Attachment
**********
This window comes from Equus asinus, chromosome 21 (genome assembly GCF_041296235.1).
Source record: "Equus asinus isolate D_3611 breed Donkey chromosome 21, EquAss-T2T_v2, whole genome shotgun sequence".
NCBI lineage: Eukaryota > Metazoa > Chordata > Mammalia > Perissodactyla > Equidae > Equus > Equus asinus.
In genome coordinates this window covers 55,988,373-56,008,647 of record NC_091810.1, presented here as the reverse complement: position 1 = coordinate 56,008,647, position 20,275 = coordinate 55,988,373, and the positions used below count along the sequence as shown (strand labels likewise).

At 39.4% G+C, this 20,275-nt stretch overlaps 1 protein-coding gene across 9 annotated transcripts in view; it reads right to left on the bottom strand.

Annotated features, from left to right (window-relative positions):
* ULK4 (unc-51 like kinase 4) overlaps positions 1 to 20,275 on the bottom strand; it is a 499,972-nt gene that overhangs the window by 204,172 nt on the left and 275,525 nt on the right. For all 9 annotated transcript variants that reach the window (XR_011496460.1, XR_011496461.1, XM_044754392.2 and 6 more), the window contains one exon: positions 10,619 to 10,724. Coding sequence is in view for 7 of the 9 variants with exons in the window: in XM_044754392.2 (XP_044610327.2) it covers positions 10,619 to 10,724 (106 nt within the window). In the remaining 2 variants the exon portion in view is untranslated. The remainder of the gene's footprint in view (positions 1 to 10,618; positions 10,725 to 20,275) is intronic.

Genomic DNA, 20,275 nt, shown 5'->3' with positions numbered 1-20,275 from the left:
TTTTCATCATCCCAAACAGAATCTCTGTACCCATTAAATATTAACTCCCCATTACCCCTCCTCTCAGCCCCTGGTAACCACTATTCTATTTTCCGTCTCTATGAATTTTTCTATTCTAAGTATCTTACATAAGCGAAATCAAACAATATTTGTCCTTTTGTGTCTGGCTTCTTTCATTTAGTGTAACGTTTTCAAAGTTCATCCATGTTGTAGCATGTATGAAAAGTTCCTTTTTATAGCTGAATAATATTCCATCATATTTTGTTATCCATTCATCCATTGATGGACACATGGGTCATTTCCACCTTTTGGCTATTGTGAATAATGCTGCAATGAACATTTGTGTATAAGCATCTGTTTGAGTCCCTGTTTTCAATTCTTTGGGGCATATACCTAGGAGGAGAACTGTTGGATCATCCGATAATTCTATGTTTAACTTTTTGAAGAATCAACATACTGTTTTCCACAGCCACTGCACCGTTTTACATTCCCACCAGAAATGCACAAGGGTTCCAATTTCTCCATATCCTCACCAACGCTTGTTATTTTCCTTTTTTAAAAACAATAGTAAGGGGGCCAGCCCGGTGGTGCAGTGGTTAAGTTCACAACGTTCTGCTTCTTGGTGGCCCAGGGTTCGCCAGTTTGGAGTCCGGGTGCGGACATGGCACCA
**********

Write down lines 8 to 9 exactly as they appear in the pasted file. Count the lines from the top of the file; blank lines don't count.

Genomic DNA, 20,275 nt, shown 5'->3' with positions numbered 1-20,275 from the left:
TTTTCATCATCCCAAACAGAATCTCTGTACCCATTAAATATTAACTCCCCATTACCCCTCCTCTCAGCCCCTGGTAACCACTATTCTATTTTCCGTCTCTATGAATTTTTCTATTCTAAGTATCTTACATAAGCGAAATCAAACAATATTTGTCCTTTTGTGTCTGGCTTCTTTCATTTAGTGTAACGTTTTCAAAGTTCATCCATGTTGTAGCATGTATGAAAAGTTCCTTTTTATAGCTGAATAATATTCCATCATATTTTGTTATCCATTCATCCATTGATGGACACATGGGTCATTTCCACCTTTTGGCTATTGTGAATAATGCTGCAATGAACATTTGTGTATAAGCATCTGTTTGAGTCCCTGTTTTCAATTCTTTGGGGCATATACCTAGGAGGAGAACTGTTGGATCATCCGATAATTCTATGTTTAACTTTTTGAAGAATCAACATACTGTTTTCCACAGCCACTGCACCGTTTTACATTCCCACCAGAAATGCACAAGGGTTCCAATTTCTCCATATCCTCACCAACGCTTGTTATTTTCCTTTTTTAAAAACAATAGTAAGGGGGCCAGCCCGGTGGTGCAGTGGTTAAGTTCACAACGTTCTGCTTCTTGGTGGCCCAGGGTTCGCCAGTTTGGAGTCCGGGTGCGGACATGGCACCA